History of Elden
A Real Factory
1972 proved a turning point.
The system of using outsourcing the construction had served its purpose, but was now becoming too fragmented and unwieldy. Premises near Brands Hatch in Wrotham, Kent were acquired. Mike Catlow was taken on full time as production manager and test driver. Other key staff included Tony Honess (Stores Manager), Tim Honess and Dave Clark (Fabricators). During the previous couple of seasons a fixture at nearly every Brands Hatch race meeting was a young man wearing a bobble hat. He would help anybody out to such an extent that competitors began to rely on him being there. His name was Graham Fuller and he was eventually taken on by Elden. Brian remembers him in his ever present bobble hat and his determination to be involved in motorsport which included walking 10 miles to Brands most weekends.
By the middle of 1972 the Mk8 had evolved with many improvements into the Mk10. Most prominent was a re-profiled nose which decreased the size of the nose aperture. Other changes improved aerodynamics and increased stiffness and serviceability or the chassis. The team cars were switched for the Mk10.
Elden were invited to compete in the inaugural meeting at Estoril in Portugal. As the fastest of the team, Danny Sullivan put his car on the outside of the front row. The race however was to be full of controversy, as Brian recalls:
“This race was a 100k event and even though we had fitted additional long range tanks the distance was still marginal for us. But, having discussed it with the race officials and been assured that there would be just one warm up lap, and that we would be allowed to top up with fuel on the grid we looked in good shape having qualified third, fourth, and fifth. Setting out for the warm up we saw the marshal signal two laps, but we did not worry because we could refuel on the grid. As the cars lines up our three mechanics rushed out with their fuel cans to be met by irate officials pushing them back with some vigor. I later received an apology with the excuse that the message had not reached the start line – however we felt there may have been other reasons for this misunderstanding. In the race both Catlow and Chris Smith took turns in the lead until Chris was taken off by a FVee that he was lapping. Sullivan ran third. Depression set in when on the twelfth lap Catlow went by with a bad misfire. The inevitable followed with each car running out of fuel, though they all managed to finish the race with Sullivan in second, Catlow in third and Chris Smith fifth. Chris Smith consoled himself with a new lap record that lasted for about a year. Even the most sumptuous banquet I have even seen could not make up for the disappointment we all felt”.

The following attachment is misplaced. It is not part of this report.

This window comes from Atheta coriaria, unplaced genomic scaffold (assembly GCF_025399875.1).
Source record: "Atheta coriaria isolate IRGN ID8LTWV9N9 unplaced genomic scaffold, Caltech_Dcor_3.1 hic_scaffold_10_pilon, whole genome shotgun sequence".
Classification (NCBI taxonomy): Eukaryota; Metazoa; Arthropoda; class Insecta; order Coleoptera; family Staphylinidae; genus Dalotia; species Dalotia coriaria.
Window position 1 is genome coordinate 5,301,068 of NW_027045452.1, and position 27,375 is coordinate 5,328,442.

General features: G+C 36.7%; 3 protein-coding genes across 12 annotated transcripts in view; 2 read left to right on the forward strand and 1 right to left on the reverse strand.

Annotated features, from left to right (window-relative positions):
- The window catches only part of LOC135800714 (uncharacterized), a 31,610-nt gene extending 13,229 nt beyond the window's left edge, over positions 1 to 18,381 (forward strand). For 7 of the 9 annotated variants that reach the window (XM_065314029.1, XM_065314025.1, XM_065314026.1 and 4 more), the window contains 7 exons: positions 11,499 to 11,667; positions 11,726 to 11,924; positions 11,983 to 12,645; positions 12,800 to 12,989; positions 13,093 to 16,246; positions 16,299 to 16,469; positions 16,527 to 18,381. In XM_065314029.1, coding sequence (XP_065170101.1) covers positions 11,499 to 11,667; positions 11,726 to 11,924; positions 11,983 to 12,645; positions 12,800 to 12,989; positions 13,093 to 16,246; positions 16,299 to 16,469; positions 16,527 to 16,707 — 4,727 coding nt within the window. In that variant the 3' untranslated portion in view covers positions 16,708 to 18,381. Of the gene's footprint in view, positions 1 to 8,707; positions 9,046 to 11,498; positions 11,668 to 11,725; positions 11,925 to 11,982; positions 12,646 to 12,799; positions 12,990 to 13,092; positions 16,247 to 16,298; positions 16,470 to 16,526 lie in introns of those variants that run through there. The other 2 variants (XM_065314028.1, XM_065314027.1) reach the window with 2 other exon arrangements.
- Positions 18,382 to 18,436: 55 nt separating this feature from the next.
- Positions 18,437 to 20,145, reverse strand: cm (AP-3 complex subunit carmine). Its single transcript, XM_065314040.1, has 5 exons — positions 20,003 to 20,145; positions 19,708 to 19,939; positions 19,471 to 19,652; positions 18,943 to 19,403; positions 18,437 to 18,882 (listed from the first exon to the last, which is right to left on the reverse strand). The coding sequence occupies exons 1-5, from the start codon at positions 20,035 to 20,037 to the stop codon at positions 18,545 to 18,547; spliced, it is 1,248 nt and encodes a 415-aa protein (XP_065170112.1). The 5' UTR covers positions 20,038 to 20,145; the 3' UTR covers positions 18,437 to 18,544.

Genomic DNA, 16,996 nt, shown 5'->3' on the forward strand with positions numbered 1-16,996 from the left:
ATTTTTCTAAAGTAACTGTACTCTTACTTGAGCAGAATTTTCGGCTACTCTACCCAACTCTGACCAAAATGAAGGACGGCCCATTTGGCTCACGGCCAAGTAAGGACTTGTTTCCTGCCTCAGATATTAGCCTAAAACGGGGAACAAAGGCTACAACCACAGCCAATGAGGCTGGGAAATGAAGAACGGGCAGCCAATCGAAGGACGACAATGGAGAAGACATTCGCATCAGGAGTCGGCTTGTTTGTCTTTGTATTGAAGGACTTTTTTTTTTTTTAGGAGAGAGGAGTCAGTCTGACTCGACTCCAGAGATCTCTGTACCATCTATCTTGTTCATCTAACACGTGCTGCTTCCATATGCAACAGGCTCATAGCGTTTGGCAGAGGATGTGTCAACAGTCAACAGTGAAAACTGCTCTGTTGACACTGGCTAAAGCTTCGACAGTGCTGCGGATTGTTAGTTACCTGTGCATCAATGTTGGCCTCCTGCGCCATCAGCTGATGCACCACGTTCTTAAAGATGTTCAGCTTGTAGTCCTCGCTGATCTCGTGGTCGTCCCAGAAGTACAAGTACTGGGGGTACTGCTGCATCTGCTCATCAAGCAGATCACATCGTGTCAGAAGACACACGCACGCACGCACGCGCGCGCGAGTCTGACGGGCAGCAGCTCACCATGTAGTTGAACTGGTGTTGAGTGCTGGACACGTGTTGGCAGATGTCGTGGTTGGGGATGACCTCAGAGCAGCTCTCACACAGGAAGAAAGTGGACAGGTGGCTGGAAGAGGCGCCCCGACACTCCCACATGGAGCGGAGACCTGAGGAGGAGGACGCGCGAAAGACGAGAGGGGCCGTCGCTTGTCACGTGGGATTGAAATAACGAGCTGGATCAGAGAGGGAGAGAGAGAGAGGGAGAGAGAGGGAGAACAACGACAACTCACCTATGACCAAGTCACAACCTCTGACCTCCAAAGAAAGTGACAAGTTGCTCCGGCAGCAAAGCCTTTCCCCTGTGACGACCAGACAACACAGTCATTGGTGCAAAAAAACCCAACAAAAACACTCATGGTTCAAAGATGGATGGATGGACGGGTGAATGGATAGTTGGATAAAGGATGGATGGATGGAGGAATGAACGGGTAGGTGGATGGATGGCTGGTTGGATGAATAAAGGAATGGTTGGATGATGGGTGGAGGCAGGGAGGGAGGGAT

“For 1973 we needed new drivers with Catlow and Sullivan moving on to F3 and Chris Smith retiring. In November 1972 I had visited the U.S. run-offs at Road Atlanta to watch our U.S. importer, Tom Pumpelly, run in the Formula Ford race. He qualified well and was leading the race when his gear selector broke in the prototype Metso gearbox, leaving him stuck out on the circuit. The race lead was then taken on by a young American driver called Ted Wentz. I was really impressed with his car control as he drove his Merlyn to the limit. He didn’t finish the race but I thought it worth having a word with him. I left it that if he were to come to England we could talk about a drive. At this time American Denny Shattock, who was doing quite well driving a Titan Mk4 in the U.K. arrived in the office and negotiated a deal for 1973. With the arrival of Wentz, we then had our 1973 line up. “
“Both Denny and Ted were quite quick in pre-season testing, so we looked forward to a successful season. The first races of the year were quite respectable but did not set the world on fire, and in my opinion did not show the true potential of either the cars or drivers. In Ted’s case I put this down to a lack of confidence due to the difference in conditions compared to American racing. To check this out we entered Ted in a minor race in Llandow in Wales. With no pressure on him Ted went on to win the race and establish a new lap record. At the next race for the Wella Championship, Ted was a new man and won the race from another Elden driver Roger Manning. Ted then went on to win the championship from Manning and collected the first prize of a Formula Atlantic drive for 1974.”
In 1974 the Mk11 was developed. An evolution of the Mk7 with stiffer frame and revised suspension, it started life as a Group “C” Sports Car for a customer who then failed to get his side of the project off the ground. The car was laid up for some time until the Sports 2000 formula was announced, when it was resurrected for Chris Alford to drive for Standard Tyres. Unfortunately a deadline was not met and Standard Tyres transferred their allegiance to Lola.
Formula Three beckoned again and, following the encouraging performance of the Mk9, Peter designed the new Mk12. The tub was constructed by Arch Motors with Bob Curle designing new bodywork for Marchant & Cox to produce. With a Holbay engine and Dymag wheels, it certainly looked the part. Andy Sutcliff who had recently left G.R.D. put some laps on the car and was taken on to partner Mike Catlow. Ken Appleby (owner of Nauticar Transport Ltd) provided sponsorship. After Sutcliff’s first test session, in which he lapped very near the lap record, Ken suggested he set up his own team to run the car. This seemed a good idea all round so was mutually agreed. Sutcliff then went on to record a second, third and fastest lap in his first three races before persuading Ken to put the F3 budget into a Formula Two race program with March, and winding up the Formula Three Team.